The converse applies in mechanistic organisations where participation is replaced with power and control. A poor communications climate has a clear business cost including low morale, reduced production, poor customer service, loss of reputation (bad mouthing the company), weak relationships and reduced personal and organisational learning.Playing a crucial role
Although structure and people systems influence an organisation, culture, which is more ethereal or "soft" (as is leadership), plays a crucial role in the success of a company. Lou Gerstner, who took the helm of IBM in early 1990s when the company was one of the world's greatest corporate disasters, had to focus on an outdated corporate culture. He quickly found that culture isn't simply one aspect of the game -- it is the game. Hansen and Wernerfelt, writing in the Strategic Management Journal, point out that, "organisational factors explain about twice as much variance in profit rates as economic factors."
A cultural makeover is not something that can be achieved overnight. Cultural change takes time. Traditional approaches to culture change often take so long that new economic and competitive conditions come about before the cultural change programme is completed.Levels of culture
Culture change is often required when a company faces major change such as the need for expansion (growth), retrenchment (divestment, restructuring), mergers and acquisitions, loss of competitive position, and technological obsolescence.
But culture change programmes need to get deep under the skin of an organisation. The surface layer of culture often includes visible things such as offices, furnishings, visible rewards and recognition, the way employees dress and how they interact. The next level deals with professed culture of the organisation. Slogans, mission statements and other operational creeds, as well as local and personal values, are usually found at this level. At the third and deepest level, however, are the unseen elements identified in everyday interactions between employees. Debra Thorsen of Culture Builders (www.culturebuilders.com) says that at this deep structure level in-depth tools are required to identify the core layer and the underlying and driving elements of organisational culture. Often subcultures might overlap in the organisation or contradict each other.
Corporate culture change programmes therefore require a structured approach and a process that helps to change the paradigm for the new emerging culture to come into being. The old checklists and prescriptions for culture change need to be replaced with approaches that recognise the complexities of corporate culture.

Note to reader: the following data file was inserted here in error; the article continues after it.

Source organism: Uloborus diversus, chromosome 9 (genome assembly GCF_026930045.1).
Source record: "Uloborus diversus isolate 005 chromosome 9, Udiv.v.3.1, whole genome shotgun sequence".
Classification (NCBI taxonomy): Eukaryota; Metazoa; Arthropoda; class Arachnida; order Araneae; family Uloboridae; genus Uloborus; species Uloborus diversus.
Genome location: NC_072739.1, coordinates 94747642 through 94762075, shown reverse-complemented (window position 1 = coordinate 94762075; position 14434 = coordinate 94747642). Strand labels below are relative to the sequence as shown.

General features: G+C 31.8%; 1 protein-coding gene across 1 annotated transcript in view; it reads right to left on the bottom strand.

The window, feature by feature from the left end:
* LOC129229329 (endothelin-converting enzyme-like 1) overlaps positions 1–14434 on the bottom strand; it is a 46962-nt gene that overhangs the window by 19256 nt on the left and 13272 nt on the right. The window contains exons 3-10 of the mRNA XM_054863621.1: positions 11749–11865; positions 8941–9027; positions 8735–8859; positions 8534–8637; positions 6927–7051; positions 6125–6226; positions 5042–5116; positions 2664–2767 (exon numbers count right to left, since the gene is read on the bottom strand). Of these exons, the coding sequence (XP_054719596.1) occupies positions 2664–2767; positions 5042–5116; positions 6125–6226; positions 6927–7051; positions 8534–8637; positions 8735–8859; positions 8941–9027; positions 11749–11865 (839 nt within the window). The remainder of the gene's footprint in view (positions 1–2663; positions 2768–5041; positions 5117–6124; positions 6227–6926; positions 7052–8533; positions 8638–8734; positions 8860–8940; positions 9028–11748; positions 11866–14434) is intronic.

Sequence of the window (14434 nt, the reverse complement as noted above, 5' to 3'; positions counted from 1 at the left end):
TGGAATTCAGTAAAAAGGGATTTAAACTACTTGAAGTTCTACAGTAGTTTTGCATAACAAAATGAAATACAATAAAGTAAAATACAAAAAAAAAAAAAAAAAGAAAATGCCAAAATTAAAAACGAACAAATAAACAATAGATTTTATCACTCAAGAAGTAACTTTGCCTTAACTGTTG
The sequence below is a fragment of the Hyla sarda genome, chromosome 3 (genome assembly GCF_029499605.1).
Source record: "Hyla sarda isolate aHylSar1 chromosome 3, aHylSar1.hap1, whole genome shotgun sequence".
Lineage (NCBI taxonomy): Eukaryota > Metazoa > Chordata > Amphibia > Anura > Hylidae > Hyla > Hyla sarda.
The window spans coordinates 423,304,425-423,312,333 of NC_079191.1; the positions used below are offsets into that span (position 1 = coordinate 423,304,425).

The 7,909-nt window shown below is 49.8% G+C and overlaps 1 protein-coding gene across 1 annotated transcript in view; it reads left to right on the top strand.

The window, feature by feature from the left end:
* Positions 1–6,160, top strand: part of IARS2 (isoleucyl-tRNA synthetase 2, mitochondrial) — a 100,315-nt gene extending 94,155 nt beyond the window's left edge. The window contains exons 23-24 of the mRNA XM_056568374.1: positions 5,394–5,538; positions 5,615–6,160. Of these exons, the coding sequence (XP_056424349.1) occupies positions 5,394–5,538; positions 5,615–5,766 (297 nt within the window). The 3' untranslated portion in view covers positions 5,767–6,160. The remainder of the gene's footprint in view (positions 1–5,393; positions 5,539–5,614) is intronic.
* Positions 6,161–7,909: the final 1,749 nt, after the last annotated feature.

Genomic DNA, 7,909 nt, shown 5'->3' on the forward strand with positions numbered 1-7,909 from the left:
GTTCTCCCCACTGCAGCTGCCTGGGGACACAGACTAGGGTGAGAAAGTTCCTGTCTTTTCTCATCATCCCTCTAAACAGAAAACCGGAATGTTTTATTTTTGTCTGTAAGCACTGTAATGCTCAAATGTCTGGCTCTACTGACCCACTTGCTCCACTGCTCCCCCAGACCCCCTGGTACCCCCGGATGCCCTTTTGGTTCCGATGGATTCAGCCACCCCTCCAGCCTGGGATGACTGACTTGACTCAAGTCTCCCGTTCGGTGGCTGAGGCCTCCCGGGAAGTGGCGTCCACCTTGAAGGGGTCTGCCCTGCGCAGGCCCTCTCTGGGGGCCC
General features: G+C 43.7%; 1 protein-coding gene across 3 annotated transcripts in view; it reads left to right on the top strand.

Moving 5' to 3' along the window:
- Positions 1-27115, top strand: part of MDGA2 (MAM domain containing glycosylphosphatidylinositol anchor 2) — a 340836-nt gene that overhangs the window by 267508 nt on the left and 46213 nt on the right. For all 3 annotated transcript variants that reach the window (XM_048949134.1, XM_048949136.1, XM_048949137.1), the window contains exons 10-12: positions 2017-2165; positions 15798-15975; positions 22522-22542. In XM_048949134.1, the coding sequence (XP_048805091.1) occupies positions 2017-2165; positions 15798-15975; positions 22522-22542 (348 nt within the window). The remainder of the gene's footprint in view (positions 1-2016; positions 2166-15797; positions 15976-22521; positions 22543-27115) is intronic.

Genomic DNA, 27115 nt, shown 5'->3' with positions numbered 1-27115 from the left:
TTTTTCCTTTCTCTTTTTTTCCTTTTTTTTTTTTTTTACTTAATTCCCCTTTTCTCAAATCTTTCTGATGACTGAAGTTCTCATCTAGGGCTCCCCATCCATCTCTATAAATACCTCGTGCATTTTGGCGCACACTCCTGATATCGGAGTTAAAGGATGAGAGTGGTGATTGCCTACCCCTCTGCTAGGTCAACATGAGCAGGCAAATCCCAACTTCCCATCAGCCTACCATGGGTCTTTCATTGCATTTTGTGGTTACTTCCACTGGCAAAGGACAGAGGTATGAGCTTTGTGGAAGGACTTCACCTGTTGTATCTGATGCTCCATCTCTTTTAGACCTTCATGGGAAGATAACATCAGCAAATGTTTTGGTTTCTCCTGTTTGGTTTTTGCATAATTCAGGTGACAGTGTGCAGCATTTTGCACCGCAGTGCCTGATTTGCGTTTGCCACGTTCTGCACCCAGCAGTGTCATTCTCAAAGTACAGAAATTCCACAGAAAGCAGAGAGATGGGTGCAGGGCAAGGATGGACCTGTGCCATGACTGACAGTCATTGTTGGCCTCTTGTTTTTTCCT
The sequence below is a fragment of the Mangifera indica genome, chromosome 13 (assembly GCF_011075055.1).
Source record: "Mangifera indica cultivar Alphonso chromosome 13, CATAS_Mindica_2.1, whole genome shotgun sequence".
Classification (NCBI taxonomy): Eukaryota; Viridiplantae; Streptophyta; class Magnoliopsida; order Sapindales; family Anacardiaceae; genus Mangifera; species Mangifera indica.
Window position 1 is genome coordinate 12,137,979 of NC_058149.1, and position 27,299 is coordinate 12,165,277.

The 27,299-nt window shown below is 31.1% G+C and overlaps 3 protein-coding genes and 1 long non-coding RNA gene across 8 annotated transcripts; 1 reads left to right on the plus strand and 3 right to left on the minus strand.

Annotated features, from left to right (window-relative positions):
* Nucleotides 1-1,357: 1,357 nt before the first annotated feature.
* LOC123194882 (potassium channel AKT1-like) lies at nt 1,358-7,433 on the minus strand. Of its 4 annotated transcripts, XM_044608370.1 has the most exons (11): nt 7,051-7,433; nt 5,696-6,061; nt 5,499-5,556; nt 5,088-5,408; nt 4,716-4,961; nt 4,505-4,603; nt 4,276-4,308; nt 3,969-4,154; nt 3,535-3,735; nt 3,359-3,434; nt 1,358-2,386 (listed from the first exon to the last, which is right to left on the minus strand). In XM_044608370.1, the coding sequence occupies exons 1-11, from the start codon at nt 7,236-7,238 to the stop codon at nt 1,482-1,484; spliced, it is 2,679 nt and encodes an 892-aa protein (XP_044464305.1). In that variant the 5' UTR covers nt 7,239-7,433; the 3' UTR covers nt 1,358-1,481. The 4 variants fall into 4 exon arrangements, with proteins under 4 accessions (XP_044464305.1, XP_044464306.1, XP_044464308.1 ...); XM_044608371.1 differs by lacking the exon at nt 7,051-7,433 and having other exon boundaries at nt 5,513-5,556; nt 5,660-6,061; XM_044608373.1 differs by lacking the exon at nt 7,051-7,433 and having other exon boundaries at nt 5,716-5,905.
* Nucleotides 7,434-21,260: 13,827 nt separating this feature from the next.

A new corporate culture needs to be encouraged by top management and communicated company wide, not just through the CEO but also through every available communication channel (I will discuss corporate culture change programmes and communicating culture change, as well as behaviour change and values, in future columns on internal communications).
It is well worth noting that people change, not organisations, a point made by De lay Rey van der Waldt in an article "Towards corporate communication excellence in a changing environment" in the journal, Problems and Perspectives in Management
. Companies that create strong corporate cultures support their people in achieving company objectives. Some corporate cultures can inspire employees to achieve their best. A strong corporate culture influences the communications climate, helping to create a nurturing environment for the development of human capital. SAS is a company with a legendary corporate culture that values employees and customers. As Tricia Bisoux, in an article in BizEd
, says, "SAS strives to create a company where good customers never want to leave and great employees never want to quit". As a service to readers, please find the following problem involving the need to change corporate culture. Fill in your answer to the problem in the comments option provided on this web page or send your answer to email@example.com. When sufficient answers have been received, I will provide my answer to the problem.Answer this problem
A company, a well-established family business, merges with a BEE partner, known for its innovation. The merger team have looked at all aspects of the new company including assets, growth forecasts, future cash flows, profitability, future growth potential, employees, skills levels, customers and the market that the company serves. The due diligence process, however, has not involved a communications expert to discuss the cultural integration of the two companies. How would you go about making recommendations and a course of action (as the culture expert) on corporate culture to the merger team?